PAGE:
You are new to this weft-faced weaving/tapestry/whatever it is called and you are rolling on that high that accompanies any new found love. You have gone through all the scraps of yarn you can find from various other pursuits from embroidery to needlepoint to those twelve scarves you knit that one holiday and the rather funky crocheted baby blanket that your daughter insists is just perfect for keeping little Emma cozy. You've made a pile of it all. Some look interesting. Some look downright sad. The colors are all over the place. You are trying to make sense of all this stuff because there is that loom you just purchased and it is begging to be dressed and used. Do you start with what you have and then once you've learned move on to better materials or do you jump right in and try to buy the best? Good question. Let me see if I can shed some light on this issue.
When I first discovered tapestry weaving I really had no materials with which to work. I had done some weaving in the past. But everything I had was gone and it wasn't much anyway. I had spent my youth scrounging materials to make my weird fiber creations but there was never a lot and now none was left. I was on my own here.
As per the instructions of my brand new tapestry teacher (I attended exactly two classes because it was more like a club and everyone had been going to it for years!) I bought a rigid heddle loom. And while I was buying that I also picked up some lovely baby alpaca yarn in several natural colors. Yes, I was going for tapestry, but this yarn was not. It was opening the scarf door. So my first attempts at tapestry were not. They became about twelve scarves for twelve friends. I did experiment with one where I made the sett really wide and ended up with an alpaca brick, or so it seemed. I wasn't serious about any of this yet. It would take another move before I would finally jump into the tapestry waters.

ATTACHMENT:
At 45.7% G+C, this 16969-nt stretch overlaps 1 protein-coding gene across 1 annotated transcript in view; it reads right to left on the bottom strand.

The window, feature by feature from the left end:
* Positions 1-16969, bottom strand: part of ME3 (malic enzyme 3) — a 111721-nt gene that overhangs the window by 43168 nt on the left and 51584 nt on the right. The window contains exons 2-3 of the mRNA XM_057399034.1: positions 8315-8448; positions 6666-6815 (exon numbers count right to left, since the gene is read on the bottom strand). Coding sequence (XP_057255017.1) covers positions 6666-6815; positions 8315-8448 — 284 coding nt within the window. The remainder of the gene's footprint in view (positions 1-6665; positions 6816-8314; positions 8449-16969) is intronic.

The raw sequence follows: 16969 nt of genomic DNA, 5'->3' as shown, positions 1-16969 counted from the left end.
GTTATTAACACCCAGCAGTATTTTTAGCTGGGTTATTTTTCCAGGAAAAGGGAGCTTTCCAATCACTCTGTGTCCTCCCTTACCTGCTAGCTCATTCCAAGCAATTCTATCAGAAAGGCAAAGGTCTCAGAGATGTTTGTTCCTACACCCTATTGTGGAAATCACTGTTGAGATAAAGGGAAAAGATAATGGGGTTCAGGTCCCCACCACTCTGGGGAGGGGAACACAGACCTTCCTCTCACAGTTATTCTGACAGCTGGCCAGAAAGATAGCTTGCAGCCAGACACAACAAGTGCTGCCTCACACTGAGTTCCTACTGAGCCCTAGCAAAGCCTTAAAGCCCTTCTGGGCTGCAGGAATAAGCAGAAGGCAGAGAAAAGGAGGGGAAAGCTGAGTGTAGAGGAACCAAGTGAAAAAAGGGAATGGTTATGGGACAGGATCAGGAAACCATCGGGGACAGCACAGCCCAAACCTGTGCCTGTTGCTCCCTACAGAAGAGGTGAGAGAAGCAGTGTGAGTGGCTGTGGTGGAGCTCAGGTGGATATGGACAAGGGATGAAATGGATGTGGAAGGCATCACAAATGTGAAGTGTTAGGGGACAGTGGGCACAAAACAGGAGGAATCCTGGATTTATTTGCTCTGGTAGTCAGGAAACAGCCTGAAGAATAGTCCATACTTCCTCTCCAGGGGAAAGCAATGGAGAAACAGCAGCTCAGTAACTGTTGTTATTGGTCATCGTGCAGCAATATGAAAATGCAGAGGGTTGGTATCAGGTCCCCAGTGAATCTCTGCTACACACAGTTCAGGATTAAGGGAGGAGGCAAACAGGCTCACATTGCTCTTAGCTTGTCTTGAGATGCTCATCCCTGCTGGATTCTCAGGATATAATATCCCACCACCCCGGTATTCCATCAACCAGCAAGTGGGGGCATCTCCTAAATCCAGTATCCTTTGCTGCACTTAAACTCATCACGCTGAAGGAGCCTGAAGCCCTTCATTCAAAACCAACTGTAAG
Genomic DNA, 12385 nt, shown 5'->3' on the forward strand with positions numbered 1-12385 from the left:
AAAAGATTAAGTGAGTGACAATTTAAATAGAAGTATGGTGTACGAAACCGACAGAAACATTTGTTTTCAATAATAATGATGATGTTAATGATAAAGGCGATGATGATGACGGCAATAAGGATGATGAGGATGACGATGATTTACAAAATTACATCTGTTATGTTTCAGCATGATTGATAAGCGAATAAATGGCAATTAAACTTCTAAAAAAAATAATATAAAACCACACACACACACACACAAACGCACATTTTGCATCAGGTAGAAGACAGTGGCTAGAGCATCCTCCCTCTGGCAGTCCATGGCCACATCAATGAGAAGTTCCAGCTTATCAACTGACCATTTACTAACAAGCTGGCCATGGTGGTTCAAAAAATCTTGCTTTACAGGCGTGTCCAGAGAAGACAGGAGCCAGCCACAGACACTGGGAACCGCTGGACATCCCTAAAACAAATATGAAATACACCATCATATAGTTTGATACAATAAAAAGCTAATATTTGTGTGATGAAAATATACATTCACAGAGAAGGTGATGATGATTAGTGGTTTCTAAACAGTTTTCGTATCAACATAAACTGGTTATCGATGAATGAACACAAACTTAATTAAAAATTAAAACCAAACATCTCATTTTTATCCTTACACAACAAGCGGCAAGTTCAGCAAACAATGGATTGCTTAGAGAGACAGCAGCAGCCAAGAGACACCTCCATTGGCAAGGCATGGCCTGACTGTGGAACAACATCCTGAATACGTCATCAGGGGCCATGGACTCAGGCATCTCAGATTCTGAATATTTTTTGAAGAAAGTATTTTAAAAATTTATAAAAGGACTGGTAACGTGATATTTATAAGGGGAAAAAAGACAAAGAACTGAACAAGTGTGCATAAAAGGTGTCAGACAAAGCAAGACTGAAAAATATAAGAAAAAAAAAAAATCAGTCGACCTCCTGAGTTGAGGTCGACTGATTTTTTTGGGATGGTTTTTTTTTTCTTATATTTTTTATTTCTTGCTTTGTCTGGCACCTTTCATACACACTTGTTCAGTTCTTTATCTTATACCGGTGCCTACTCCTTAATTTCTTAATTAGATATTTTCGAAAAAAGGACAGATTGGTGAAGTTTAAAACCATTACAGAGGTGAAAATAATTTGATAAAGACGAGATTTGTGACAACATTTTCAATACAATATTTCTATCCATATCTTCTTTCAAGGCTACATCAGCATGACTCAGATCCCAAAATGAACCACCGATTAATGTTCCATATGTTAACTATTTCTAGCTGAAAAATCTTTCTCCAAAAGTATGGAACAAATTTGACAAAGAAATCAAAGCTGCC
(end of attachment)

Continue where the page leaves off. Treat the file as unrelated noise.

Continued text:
Ah but then I landed. Think back to the days before the internet and if you did not happen to have a local and lovely yarn store you were kind of out of luck. Those days. I was living in Northern NH at the time which wasn't exactly a hotbed of fiber stores. I believe there was, briefly, a knitting store. I don't recall buying anything there and then it went puff. There was also a very distant yarn shop at a weird Inn up in the Mountains. I remember buying two different colorways of a silk/rayon/nubby blend. I turned it into more scarves because it just was not tapestry material. I knew that instinctively but I did not know what I needed.
I don't know how I got the samples. I vaguely remember meeting a weaver. She wove on a large floor loom. It has been in a half-warped condition for ten years at least. The warp was covered in dust and spider webs. But she had a file cabinet full of yarn samples. She didn't offer to pass any of them on even though it was evident she would never weave again. Some folks aren't great at sharing. But I did manage to scribble down the names of places. I assume I placed some phone calls and probably even sent them SASE return envelopes to get samples. One place (be still my beating heart) was somewhere near the four corners area. They dyed Churro yarn! But I get ahead of myself because the first place I found was not the place that dyed the Churro yarn. It was a place that sold rug yarn. They had about twenty colors in their sample card. I poured over it for days. I ordered six colors and so began my tapestry career. Later I would score that amazing Churro yarn. Eventually, sadly, they went out of business. I found a source for natural colored rug yarn of varying quality and I learned how to dye.
Later, I learned how to spin. That lead to dyeing the fleece and then blending it and spinning it into yarn. You cannot get any closer to the source of your inspiration than that.
Over the years I have explored all sorts of yarn options for tapestry (or weft-faced weaving). It's knowledge any new weaver needs to absorb. It takes time to figure it out. Sourcing or creating the best materials for your work is imperative. Your piece is meant to last forever not fall apart or fade to decay. It's meant to proudly stand the test of time.
In part two of this blog, I will discuss the rules for weft making or choosing when you want your weft-faced piece to sing. Stay tuned!
Looking to take up weaving but not sure where to begin? Check out our Get Started Guide here!